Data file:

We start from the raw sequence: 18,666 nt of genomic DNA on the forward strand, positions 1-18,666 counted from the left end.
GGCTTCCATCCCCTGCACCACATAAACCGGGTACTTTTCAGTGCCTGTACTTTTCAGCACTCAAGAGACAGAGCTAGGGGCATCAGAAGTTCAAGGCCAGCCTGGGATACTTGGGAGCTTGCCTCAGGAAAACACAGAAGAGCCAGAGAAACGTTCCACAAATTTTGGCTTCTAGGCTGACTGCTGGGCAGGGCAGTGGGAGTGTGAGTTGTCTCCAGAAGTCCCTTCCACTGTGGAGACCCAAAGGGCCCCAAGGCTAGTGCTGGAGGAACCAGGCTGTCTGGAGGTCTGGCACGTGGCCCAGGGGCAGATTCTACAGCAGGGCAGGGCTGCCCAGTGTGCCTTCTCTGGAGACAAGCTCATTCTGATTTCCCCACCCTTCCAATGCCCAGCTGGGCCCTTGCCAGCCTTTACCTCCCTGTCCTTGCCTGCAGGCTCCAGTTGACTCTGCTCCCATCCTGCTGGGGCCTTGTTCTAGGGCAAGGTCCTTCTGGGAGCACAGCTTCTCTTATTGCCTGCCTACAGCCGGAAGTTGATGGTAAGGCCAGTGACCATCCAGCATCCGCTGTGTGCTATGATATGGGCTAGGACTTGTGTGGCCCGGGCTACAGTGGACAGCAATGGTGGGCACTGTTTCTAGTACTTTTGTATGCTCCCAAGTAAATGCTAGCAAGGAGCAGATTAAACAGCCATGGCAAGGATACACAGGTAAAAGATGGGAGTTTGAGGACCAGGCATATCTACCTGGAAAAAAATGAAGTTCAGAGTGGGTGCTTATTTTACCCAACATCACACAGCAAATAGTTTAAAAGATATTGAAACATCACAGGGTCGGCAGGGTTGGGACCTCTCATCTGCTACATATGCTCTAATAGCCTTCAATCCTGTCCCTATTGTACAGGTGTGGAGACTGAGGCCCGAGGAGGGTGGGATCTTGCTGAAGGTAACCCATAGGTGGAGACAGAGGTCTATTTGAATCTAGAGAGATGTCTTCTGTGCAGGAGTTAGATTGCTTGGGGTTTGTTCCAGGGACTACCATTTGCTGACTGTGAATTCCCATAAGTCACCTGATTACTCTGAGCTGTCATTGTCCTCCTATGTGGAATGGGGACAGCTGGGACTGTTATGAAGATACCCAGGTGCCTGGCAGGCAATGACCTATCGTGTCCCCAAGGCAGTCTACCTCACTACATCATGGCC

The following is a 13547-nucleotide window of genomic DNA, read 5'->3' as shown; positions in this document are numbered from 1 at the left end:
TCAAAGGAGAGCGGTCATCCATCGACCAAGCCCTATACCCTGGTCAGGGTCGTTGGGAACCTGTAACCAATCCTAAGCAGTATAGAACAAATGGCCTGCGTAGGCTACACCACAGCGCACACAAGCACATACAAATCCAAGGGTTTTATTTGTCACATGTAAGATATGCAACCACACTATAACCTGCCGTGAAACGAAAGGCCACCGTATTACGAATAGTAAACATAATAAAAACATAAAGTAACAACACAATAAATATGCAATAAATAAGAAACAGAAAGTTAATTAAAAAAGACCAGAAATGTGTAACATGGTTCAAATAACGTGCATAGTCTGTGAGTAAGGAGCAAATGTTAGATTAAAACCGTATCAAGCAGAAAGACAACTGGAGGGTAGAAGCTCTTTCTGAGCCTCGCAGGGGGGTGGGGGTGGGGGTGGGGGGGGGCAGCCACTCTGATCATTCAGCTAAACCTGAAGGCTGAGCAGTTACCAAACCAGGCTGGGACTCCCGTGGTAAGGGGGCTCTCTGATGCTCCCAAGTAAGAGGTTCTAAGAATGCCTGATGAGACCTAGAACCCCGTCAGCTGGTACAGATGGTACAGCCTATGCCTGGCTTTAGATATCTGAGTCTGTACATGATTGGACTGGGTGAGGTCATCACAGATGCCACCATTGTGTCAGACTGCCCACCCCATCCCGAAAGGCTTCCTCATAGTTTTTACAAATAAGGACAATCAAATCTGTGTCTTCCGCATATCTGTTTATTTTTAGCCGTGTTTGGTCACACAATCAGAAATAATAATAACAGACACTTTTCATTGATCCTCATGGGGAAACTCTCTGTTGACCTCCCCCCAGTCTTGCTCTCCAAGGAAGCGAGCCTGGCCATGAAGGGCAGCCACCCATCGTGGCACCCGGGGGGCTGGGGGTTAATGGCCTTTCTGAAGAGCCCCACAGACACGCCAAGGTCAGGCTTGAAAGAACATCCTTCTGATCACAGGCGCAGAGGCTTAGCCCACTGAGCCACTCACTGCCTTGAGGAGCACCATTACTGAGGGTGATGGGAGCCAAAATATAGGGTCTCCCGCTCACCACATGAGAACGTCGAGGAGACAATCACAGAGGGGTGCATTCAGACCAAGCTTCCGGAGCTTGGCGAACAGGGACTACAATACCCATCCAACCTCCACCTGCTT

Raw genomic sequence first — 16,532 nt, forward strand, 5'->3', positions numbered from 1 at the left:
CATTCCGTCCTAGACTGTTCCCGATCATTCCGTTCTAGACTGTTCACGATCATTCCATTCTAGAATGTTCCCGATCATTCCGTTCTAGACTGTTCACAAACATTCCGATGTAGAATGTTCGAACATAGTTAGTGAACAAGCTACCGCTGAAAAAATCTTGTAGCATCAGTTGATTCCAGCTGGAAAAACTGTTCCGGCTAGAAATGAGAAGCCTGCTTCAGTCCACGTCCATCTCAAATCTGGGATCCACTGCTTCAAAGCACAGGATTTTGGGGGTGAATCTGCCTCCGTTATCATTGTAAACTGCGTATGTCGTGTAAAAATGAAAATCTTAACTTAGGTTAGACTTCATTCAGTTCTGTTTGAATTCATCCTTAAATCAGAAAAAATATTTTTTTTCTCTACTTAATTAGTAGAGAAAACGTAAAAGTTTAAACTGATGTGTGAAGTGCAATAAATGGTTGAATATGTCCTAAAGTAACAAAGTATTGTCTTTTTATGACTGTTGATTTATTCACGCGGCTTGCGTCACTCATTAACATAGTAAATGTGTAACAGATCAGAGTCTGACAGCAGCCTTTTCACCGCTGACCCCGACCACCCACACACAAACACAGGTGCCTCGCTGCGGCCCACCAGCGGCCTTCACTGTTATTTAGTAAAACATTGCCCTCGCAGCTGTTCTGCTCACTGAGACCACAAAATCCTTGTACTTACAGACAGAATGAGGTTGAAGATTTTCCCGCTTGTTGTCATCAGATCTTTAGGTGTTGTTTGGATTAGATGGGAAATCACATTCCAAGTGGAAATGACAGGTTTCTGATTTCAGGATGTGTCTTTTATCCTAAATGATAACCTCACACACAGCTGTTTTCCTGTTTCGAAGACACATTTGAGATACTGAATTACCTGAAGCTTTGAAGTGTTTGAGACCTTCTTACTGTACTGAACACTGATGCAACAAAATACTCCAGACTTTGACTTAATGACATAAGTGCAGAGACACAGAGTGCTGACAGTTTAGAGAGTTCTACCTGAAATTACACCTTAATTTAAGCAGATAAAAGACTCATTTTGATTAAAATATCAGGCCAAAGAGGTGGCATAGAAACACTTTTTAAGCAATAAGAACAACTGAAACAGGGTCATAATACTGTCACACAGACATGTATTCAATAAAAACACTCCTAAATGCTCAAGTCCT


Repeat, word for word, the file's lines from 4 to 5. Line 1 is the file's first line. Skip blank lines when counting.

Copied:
TCAAAGGAGAGCGGTCATCCATCGACCAAGCCCTATACCCTGGTCAGGGTCGTTGGGAACCTGTAACCAATCCTAAGCAGTATAGAACAAATGGCCTGCGTAGGCTACACCACAGCGCACACAAGCACATACAAATCCAAGGGTTTTATTTGTCACATGTAAGATATGCAACCACACTATAACCTGCCGTGAAACGAAAGGCCACCGTATTACGAATAGTAAACATAATAAAAACATAAAGTAACAACACAATAAATATGCAATAAATAAGAAACAGAAAGTTAATTAAAAAAGACCAGAAATGTGTAACATGGTTCAAATAACGTGCATAGTCTGTGAGTAAGGAGCAAATGTTAGATTAAAACCGTATCAAGCAGAAAGACAACTGGAGGGTAGAAGCTCTTTCTGAGCCTCGCAGGGGGGTGGGGGTGGGGGTGGGGGGGGGCAGCCACTCTGATCATTCAGCTAAACCTGAAGGCTGAGCAGTTACCAAACCAGGCTGGGACTCCCGTGGTAAGGGGGCTCTCTGATGCTCCCAAGTAAGAGGTTCTAAGAATGCCTGATGAGACCTAGAACCCCGTCAGCTGGTACAGATGGTACAGCCTATGCCTGGCTTTAGATATCTGAGTCTGTACATGATTGGACTGGGTGAGGTCATCACAGATGCCACCATTGTGTCAGACTGCCCACCCCATCCCGAAAGGCTTCCTCATAGTTTTTACAAATAAGGACAATCAAATCTGTGTCTTCCGCATATCTGTTTATTTTTAGCCGTGTTTGGTCACACAATCAGAAATAATAATAACAGACACTTTTCATTGATCCTCATGGGGAAACTCTCTGTTGACCTCCCCCCAGTCTTGCTCTCCAAGGAAGCGAGCCTGGCCATGAAGGGCAGCCACCCATCGTGGCACCCGGGGGGCTGGGGGTTAATGGCCTTTCTGAAGAGCCCCACAGACACGCCAAGGTCAGGCTTGAAAGAACATCCTTCTGATCACAGGCGCAGAGGCTTAGCCCACTGAGCCACTCACTGCCTTGAGGAGCACCATTACTGAGGGTGATGGGAGCCAAAATATAGGGTCTCCCGCTCACCACATGAGAACGTCGAGGAGACAATCACAGAGGGGTGCATTCAGACCAAGCTTCCGGAGCTTGGCGAACAGGGACTACAATACCCATCCAACCTCCACCTGCTT

Raw genomic sequence first — 16,532 nt, forward strand, 5'->3', positions numbered from 1 at the left: